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    ABSTRACT: Callous-unemotional traits are believed to be a childhood precursor to psychopathy, and among youth with conduct problems they designate those showing a particularly severe, stable, and aggressive pattern of antisocial behavior. Youth with callous-unemotional traits are a heterogeneous population and, analogous to adults with psychopathy, research suggests that lower anxious primary and high-anxious secondary variants exist. Using a community sample of 2,306 Greek-Cypriot adolescents (M age = 16 years; 49.7 % female), the first aim of the study was to examine whether variants of callous-unemotional traits could be identified using latent profile analysis of scores on measures of callous-unemotional traits, conduct problems, and anxiety. Additional aims of the study were to compare the identified clusters on external measures theorized to distinguish them (i.e., self-esteem, narcissism, impulsivity, sensation seeking and proactive/reactive aggression) and social factors relevant to adolescent development. Results indicated that, in addition to low risk (i.e., low scores on callous-unemotional traits, conduct problems, and anxiety) and anxious (i.e., high scores on anxiety, low scores on callous-unemotional traits and conduct problems) subgroups, two groups of youth scoring high on callous-unemotional traits and conduct problems were identified. High-anxious secondary callous-unemotional variants were distinguished by lower self-esteem in combination with greater narcissism, aggression, and markedly higher conduct problems, whereas lower anxious primary variants showed higher self-esteem. Secondary callous-unemotional variants also reported greater susceptibility to peer pressure and popularity striving than primary variants. Both variants exhibited poorer outcomes relative to low risk and anxious youth, although anxious youth reported lower self-esteem and higher impulsivity and reactive aggression scores in comparison with low risk youth. Findings integrate two lines of inquiry focused on subtyping children and adults with psychopathic traits and antisocial behaviors. They also support the utility of subtyping callous-unemotional traits based on conduct problems and anxiety levels and provide information on common and distinct risk factors associated with primary and secondary callous-unemotional variants in a community sample of adolescent boys and girls.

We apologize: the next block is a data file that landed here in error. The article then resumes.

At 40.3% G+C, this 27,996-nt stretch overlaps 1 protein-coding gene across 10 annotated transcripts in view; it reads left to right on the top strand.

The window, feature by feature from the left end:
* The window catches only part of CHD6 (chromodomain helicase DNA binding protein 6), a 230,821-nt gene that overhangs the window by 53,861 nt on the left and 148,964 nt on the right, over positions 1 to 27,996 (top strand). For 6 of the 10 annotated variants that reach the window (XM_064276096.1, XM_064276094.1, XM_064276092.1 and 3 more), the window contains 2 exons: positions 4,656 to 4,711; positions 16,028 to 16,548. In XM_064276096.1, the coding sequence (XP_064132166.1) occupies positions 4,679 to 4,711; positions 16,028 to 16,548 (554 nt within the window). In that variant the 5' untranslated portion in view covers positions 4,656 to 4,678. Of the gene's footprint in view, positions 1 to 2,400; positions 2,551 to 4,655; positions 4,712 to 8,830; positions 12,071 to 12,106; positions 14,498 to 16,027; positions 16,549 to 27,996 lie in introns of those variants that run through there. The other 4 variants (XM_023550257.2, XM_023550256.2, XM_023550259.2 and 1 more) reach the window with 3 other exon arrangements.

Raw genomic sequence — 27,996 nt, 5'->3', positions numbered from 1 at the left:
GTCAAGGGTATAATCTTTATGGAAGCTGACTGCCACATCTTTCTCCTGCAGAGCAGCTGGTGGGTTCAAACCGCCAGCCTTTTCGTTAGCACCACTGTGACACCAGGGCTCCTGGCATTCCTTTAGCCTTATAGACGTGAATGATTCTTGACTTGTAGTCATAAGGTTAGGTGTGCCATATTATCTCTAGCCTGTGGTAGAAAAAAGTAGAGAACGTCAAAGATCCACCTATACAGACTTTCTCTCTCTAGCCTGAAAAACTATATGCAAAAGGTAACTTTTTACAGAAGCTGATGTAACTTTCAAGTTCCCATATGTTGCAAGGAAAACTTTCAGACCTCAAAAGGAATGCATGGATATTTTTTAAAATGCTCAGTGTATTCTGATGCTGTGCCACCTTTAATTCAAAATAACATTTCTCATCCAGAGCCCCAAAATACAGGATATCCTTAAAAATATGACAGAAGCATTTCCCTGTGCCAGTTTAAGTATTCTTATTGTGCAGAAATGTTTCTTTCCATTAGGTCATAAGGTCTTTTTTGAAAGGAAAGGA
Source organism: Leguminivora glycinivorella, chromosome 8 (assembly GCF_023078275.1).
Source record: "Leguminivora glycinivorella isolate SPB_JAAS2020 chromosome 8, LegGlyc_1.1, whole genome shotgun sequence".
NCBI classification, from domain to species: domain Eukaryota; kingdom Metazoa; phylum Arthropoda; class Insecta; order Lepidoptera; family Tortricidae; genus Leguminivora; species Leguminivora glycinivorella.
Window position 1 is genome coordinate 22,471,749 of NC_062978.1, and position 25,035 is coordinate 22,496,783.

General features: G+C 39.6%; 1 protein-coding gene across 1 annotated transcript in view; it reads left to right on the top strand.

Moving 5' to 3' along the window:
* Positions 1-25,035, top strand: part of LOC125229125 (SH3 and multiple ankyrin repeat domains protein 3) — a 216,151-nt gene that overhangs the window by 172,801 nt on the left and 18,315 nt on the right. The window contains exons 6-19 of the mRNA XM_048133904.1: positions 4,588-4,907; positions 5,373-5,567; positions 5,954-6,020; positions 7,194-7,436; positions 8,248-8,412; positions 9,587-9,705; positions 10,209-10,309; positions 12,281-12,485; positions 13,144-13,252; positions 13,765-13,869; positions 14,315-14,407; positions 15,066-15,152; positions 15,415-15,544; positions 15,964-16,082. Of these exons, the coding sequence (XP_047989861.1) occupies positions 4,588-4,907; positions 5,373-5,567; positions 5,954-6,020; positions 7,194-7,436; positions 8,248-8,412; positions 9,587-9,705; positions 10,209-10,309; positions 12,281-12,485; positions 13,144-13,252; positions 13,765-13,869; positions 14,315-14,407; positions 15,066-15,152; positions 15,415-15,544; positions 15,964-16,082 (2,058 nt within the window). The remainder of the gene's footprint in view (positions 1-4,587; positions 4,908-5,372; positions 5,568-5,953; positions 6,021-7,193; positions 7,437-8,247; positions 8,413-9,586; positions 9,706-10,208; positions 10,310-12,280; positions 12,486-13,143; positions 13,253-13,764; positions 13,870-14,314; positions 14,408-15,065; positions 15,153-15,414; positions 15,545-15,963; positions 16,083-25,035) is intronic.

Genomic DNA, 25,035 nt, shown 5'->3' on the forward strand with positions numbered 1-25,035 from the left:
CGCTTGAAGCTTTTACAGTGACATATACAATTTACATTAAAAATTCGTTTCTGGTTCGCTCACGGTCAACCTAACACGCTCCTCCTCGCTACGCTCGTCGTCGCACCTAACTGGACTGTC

Journal of Youth and Adolescence 05/2013; · 2.72 Impact Factor
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    ABSTRACT: Aggressive behavior has been linked to deficient processing of emotional stimulation and recent studies indicate that in aggressive juveniles executive functions are impaired when distressing emotional stimulation is being processed. This study examines the interrelation of distressing emotional stimulation and cognitive control in aggressive adolescents and healthy controls. We combined a color-word Stroop test with pictures from the International Affective Picture System with either neutral or distressing emotional content to assess Stroop interference under neutral and distressing emotional stimulation in 20 male reactive aggressive patients with conduct disorder (CD) and 20 age-matched male control participants. We found impaired Stroop performance under distressing emotional stimulation in patients compared to healthy controls. No difference was present under neutral emotional stimulation. Our results indicate that cognitive control under distressing emotional stimulation was affected in adolescents with CD but not in healthy controls. We conclude that executive functions in reactive aggressive CD patients are more susceptible to the deleterious effects of distressing emotional stimulation. The results provide a possible explanation for pathologic impulsive-aggressive behavior under emotional distress in CD patients. Aggr. Behav. 40:109-119, 2014. © 2013 Wiley Periodicals, Inc.
    Aggressive Behavior 03/2014; 40(2):109-19. · 2.25 Impact Factor